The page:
Martin (1992: 324):
Accordingly, as far as lexical relations between activities are concerned, a distinction will be drawn between expectancy and implicational relations according to whether one activity is probably followed by another (modalisation; activity a probably followed by activity b) or is absolutely determined by the other (modulation; activity a necessarily followed by activity b) as in the scientific explanation discussed above.
 There are two inconsistencies here. The first is the notion that lexical relations (lexicogrammatical stratum) can obtain between activities (construed as context). The second is the notion that relations between activities — in SFL theory: between figures in sequences — can be lexical rather than semantic (realised grammatically).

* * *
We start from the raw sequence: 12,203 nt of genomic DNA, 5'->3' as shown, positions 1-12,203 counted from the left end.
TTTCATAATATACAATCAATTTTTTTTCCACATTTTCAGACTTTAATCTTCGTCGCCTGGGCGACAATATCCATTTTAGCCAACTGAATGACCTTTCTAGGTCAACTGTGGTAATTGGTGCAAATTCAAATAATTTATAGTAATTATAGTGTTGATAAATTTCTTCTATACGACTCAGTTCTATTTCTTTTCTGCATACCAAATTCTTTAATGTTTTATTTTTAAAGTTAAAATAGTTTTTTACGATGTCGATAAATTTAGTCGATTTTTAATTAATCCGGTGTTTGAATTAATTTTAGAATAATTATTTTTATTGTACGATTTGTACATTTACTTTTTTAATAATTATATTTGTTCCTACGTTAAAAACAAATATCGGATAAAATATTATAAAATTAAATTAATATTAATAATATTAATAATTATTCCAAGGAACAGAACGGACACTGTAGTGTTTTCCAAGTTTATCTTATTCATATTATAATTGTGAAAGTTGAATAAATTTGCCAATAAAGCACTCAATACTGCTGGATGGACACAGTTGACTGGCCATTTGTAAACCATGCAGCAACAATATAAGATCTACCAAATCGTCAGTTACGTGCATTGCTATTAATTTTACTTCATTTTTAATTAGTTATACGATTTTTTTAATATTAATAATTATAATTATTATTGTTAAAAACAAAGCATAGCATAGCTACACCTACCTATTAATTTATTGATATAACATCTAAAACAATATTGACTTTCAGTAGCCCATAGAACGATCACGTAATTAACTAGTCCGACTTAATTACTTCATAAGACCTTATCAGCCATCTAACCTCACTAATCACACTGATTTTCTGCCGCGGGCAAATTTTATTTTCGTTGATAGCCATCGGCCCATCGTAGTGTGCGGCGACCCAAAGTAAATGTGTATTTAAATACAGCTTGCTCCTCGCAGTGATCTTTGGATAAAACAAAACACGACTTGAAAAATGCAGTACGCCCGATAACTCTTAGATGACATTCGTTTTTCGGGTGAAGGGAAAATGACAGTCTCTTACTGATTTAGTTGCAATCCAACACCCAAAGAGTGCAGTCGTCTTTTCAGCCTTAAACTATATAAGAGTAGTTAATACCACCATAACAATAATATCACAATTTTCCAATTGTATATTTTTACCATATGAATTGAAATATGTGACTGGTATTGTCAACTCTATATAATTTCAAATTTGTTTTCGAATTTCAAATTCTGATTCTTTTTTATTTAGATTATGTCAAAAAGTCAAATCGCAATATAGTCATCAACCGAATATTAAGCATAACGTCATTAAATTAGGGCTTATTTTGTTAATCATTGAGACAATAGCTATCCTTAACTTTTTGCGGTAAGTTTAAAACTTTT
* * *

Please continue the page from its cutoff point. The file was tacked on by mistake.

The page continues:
There is a metafunctional inconsistency here. In this chapter on experiential semantics, interpersonal relations (modality) are proposed for (lexical) relations between activities (misconstrued as context).
 This is a category error. Implication is not necessity; necessity is a hyponym of implication. In logic, necessity contrasts with sufficiency as types of implicational relations between statements.